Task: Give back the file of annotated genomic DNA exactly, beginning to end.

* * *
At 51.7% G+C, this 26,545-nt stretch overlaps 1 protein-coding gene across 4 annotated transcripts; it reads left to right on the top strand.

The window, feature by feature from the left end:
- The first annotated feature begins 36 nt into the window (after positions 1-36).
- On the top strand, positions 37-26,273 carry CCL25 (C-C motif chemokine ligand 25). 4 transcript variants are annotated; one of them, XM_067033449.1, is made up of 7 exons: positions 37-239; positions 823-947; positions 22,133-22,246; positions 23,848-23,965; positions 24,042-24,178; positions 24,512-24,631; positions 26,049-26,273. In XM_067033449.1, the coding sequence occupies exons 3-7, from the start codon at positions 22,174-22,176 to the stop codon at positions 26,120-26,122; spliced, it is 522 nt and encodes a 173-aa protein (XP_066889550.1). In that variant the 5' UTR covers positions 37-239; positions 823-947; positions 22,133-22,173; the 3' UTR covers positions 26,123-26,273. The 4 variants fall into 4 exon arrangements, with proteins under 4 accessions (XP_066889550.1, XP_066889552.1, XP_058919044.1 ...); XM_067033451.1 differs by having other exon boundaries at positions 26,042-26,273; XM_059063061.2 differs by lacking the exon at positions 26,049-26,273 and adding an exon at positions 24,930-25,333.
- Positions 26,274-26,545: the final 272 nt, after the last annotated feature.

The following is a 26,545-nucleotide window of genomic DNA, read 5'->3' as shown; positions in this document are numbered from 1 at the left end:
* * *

At 51.7% G+C, this 26,545-nt stretch overlaps 1 protein-coding gene across 4 annotated transcripts; it reads left to right on the top strand.

The window, feature by feature from the left end:
- The first annotated feature begins 36 nt into the window (after positions 1-36).
- On the top strand, positions 37-26,273 carry CCL25 (C-C motif chemokine ligand 25). 4 transcript variants are annotated; one of them, XM_067033449.1, is made up of 7 exons: positions 37-239; positions 823-947; positions 22,133-22,246; positions 23,848-23,965; positions 24,042-24,178; positions 24,512-24,631; positions 26,049-26,273. In XM_067033449.1, the coding sequence occupies exons 3-7, from the start codon at positions 22,174-22,176 to the stop codon at positions 26,120-26,122; spliced, it is 522 nt and encodes a 173-aa protein (XP_066889550.1). In that variant the 5' UTR covers positions 37-239; positions 823-947; positions 22,133-22,173; the 3' UTR covers positions 26,123-26,273. The 4 variants fall into 4 exon arrangements, with proteins under 4 accessions (XP_066889550.1, XP_066889552.1, XP_058919044.1 ...); XM_067033451.1 differs by having other exon boundaries at positions 26,042-26,273; XM_059063061.2 differs by lacking the exon at positions 26,049-26,273 and adding an exon at positions 24,930-25,333.
- Positions 26,274-26,545: the final 272 nt, after the last annotated feature.

The following is a 26,545-nucleotide window of genomic DNA, read 5'->3' as shown; positions in this document are numbered from 1 at the left end: